Heritage Park, which just so happens to be the greatest church on planet earth.
It's a time of reflection, so here are 8 lessons learned along the way.
First, the whole darn thing is really - no, I mean really - not about me. Not even a little bit. The moment I equate the needs of my ego with the Kingdom's agenda, I'm off the rails already. There's a particular danger I face (and if you are a pastor or have one, he does too) because the Enemy loves to let the accolades turn into ambition which turns into an agenda. And since I'm the pastor and doing the Lord's work, that agenda MUST be holy and right and good...right? The aspiration to be a pastor (1 Timothy 3.1) is not the same as the ambition of an agenda. The one has "Spirit" as a root. Enough said.
Second, preaching regularly is the hardest and most rewarding calling on the planet, but no one will remember too much of what you've said. It took me about 4 years of preaching as the pastor of Heritage Park before I slept on Saturday nights with any soundness. That wasn't because I hadn't preached a lot beforehand. I had. It was the weight of being the pastor and speaking to God's people on His behalf. Who is sufficient for these things? (2 Cor. 2.16)
Third, the church is both organization and organism, both Trellis and Vine. I like working on the Vine but the Trellis needs attention too. And frankly, I'm not the best organization / administration / leadership guy. I have a friend who lives two years ahead in his organizational thinking. My sense of things from the Spirit is that is why his church is larger. I'm genuinely not jealous. I just don't know that I have the leadership capacity for that. Which leads to...
Fourth, if you find a weak spot, it's worth working to improve it. I have so many I won't enumerate them. But I'll give you an example. I have always struggled with Evangelistic Preaching, the kind of preaching that lays out the Gospel and invites people to follow Christ. This past year, I took a class in my doctoral program called Evangelistic Preaching. One particular chapter of one particular book was worth the price of the class in terms of my comfort level with that task now. I know guys who either reassign their weaknesses or hire to compensate. I'm not saying that's always bad, but I also know that improvement is a good avenue.
Fifth, the greatest compliment I've been paid as a pastor of this people is not that I'm a good preacher but that I am a good preacher who genuinely loves my people. That happened two weeks ago. I want to be a good preacher-teacher-communicator. But they won't know I'm a Christian by my preaching. It's love (John 13.34-35).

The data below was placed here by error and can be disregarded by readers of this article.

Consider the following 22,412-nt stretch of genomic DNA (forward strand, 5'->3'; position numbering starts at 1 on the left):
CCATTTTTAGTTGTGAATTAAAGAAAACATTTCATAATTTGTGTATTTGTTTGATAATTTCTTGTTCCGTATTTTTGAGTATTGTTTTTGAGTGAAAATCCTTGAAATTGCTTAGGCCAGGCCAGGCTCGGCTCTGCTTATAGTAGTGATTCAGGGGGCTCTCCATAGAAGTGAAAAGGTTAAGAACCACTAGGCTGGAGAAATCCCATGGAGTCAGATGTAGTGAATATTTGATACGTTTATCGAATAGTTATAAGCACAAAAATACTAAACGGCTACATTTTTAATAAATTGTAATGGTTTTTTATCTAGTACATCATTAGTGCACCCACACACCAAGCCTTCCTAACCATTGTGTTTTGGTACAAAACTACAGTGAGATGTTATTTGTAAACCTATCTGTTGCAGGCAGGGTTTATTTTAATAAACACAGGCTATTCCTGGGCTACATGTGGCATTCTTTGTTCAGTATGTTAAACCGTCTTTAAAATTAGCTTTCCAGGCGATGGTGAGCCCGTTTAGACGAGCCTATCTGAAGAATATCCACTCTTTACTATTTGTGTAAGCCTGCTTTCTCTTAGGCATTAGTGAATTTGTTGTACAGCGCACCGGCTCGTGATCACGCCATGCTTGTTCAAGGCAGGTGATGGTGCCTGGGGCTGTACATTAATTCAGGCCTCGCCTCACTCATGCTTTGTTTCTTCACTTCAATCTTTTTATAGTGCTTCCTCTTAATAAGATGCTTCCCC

Sixth, living the trials I'm enduring in a public manner encourages people who are going through trials of their own. We have seen this with the adoptions our family has pursued. The waiting for Peanut (publicly) and dealing with the Minion's sickness (publicly) has borne fruit in our church family. I'm not sure it's for everyone. And I know that some use trials as an attention-getter. But they can be beneficial. If you want to see someone who did that incredibly well, look at Matt and Lauren Chandler when they went through Matt's cancer. Well done.
As a corollary to #6, when we focus on church health good things happen. The trials we went through in 2014 showed just how healthy our church was. I couldn't be prouder. Could. Not. Be. Prouder.
Seventh, our staff works like a basketball team and that makes for a terrific environment. We implemented two rules when I started: we'd always be honest with one another and we'd always talk to one another before talking about one another. Each person plays a role and it works very very very well. Our strengths play off of one another, and there's absolutely no gift to a leader like a loyal #2.
Eighth, there is no way I'm any good at any of this without my wife. I cannot say enough. And what I might would be a paltry portrait of the reality. She. Is. Amazing.